Organize your time well.  Keep regular working hours, follow your to do list, and track your time.  Schedule yourself some dead time, reserved for your relaxation and entertainment, every day.  Try as much as you can to keep a healthy work/life balance.

Don’t ever underestimate the power of treats.  Set up some productivity goals, and give yourself a treat.  When you finish a project, give yourself a pat on the back, and then schedule a treat to reward your productivity.  That could mean a dinner out, a new pair of shoes, some great art supplies, or a cupcake.  I think you will be horrified to find out just how easily you can be bought.

There are any number of productivity strategies out there.  Look some up online and find those that work well for you.  One I found interesting was the Pomodoro Technique, where you use a timer to spend quality time, interrupted by frequent breaks.  I may seem like a gimmick at first, but it seems to work well for many people.  The point is that there are loads of ideas, systems, and products out there to help you manage your time, and your work, more effectively.  I’m not going to list them here, because this is a blog about being a self-starter.  If you’re waiting around for someone to tell you how to take the first steps, you’ve really missed the first lesson.  

Suffice to say there are endless possibilities for you to find help if you need it.  My advice would be to take it slow.  If you’re not the kind of person who is instinctively self-motivated, jumping feet first into a program that requires the discipline and rigor of the most "Type A" entrepreneurs, you may feel overwhelmed and give up.  This may feel awkward to you, and while you may want to change your behaviors over night, it is much more important to effect change that is permanent and transformative.  Give yourself a break.  People who are already completely self-motivated may not understand this, but those of us who aren’t, will know exactly what I mean.  Be sure to check back next week, when we talk about how to be more self reflective.  We’re all different, and that’s absolutely ok.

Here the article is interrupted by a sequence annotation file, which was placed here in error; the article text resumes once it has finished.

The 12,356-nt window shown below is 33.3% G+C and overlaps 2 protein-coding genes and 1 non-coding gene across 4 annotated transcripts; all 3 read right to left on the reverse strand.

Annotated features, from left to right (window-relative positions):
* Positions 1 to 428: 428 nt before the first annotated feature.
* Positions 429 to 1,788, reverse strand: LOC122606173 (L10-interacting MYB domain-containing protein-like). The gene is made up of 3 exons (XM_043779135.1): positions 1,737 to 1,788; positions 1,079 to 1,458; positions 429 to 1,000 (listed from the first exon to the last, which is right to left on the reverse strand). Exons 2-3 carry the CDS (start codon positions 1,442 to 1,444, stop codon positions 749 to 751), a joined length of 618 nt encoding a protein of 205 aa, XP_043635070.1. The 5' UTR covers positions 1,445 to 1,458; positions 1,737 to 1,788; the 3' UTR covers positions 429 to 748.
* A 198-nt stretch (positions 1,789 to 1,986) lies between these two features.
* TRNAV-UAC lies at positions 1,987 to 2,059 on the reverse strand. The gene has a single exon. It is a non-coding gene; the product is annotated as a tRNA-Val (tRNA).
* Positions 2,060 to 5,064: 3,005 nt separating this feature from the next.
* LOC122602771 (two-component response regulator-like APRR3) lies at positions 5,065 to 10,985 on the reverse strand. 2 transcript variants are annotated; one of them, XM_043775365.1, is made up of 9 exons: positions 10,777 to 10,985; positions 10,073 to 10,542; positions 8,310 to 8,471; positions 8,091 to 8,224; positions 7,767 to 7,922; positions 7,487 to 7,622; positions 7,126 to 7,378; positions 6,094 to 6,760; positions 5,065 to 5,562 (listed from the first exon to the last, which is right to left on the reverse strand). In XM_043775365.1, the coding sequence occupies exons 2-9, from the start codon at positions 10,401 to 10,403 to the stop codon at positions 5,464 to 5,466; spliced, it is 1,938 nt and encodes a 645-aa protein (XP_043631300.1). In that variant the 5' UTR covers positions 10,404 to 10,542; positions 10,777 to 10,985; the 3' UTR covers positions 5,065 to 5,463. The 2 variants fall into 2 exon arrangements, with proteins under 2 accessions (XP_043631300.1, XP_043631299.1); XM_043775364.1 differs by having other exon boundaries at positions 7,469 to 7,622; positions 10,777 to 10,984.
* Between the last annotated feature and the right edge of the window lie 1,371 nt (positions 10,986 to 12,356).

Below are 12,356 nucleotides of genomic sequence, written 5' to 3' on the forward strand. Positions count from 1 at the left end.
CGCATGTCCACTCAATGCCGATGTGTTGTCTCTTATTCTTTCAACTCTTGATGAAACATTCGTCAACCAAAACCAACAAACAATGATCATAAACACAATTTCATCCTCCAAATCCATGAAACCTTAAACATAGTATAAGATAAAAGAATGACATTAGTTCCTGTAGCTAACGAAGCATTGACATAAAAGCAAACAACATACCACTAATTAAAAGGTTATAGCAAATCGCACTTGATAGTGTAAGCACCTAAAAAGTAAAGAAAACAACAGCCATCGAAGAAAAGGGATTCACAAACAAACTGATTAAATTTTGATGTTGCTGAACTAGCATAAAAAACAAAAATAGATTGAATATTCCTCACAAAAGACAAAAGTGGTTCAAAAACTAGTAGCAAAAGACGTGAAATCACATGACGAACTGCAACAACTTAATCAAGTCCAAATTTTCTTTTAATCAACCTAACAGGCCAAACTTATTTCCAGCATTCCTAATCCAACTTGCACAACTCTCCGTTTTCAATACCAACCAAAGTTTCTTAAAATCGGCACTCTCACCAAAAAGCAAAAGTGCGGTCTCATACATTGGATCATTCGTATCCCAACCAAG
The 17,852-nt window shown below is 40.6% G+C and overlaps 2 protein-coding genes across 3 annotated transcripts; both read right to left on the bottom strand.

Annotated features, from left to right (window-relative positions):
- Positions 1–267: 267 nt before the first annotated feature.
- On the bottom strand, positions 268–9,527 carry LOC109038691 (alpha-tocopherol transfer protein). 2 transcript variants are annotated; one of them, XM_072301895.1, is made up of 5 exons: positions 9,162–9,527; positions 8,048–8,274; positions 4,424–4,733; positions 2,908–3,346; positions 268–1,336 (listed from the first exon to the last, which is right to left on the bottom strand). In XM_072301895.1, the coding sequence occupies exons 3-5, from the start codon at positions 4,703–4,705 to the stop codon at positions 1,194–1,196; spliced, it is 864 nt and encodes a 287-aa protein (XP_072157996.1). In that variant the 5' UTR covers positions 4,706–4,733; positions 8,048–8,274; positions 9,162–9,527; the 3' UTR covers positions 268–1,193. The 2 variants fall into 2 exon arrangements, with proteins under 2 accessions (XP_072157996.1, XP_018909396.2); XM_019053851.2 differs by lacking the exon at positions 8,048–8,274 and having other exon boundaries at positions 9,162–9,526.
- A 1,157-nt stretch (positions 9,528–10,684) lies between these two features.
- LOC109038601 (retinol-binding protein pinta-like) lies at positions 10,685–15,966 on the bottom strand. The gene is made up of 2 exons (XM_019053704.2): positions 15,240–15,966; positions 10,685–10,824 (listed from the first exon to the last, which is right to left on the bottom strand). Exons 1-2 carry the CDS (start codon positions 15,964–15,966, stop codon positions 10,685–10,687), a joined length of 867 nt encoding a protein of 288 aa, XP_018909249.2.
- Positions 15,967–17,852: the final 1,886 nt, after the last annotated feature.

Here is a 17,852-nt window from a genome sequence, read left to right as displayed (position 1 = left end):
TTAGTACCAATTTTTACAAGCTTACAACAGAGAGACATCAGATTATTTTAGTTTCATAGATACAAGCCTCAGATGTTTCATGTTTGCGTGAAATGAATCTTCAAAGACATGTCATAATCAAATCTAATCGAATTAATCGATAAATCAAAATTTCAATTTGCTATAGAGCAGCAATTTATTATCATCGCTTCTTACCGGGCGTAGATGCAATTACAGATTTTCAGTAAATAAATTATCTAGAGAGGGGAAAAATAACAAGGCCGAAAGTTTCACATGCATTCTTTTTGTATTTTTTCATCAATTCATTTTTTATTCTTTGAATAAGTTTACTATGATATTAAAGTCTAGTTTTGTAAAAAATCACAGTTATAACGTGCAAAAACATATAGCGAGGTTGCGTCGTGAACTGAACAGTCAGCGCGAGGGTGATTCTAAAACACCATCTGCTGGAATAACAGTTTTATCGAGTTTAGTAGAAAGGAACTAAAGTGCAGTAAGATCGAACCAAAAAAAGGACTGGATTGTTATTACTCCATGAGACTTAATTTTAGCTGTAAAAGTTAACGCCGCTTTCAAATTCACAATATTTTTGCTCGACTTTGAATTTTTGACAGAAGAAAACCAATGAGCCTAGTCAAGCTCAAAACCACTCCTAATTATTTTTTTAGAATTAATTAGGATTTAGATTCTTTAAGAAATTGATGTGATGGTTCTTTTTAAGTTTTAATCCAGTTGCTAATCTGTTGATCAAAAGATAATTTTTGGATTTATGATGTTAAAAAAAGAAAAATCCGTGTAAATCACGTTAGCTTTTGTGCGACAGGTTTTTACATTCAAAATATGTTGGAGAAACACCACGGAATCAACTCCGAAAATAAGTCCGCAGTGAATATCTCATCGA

We’re still offering a free giveaway.  I have created a spreadsheet template that I use to track all of our expenses, income, projects and the like.  Just drop me a note at the email listed below, or go to my website, johnbishopfineart.com and click on the tab called “give away”.  Send me your email address, and I’ll send you the file free of charge.  Use it, edit it, it’s yours to use as you see fit.

Have a great week, get out there and motivate yourself to do amazing art, and I’ll see you next week.

John Bishop Fine Art's "Conversations for Freelance Creatives" is a weekly blog/vlog/podcast that creates a community, a conversation, between creatives in all sorts of fields at all sorts of levels.  We want to discuss what we’re learning, what we’ve experienced, and whom we’ve met in our journey of running a freelance creative business. John Bishop is a visual artist living in Houston, Texas. His work is largely abstract, and explores how to turn mythic, archetypal symbols into individual experiences allowing us to see them in a new way, with fresh eyes. His work can be seen online, or at his studio at Silver Street Studios, 2000 Edwards Street, Studio 108, in Houston.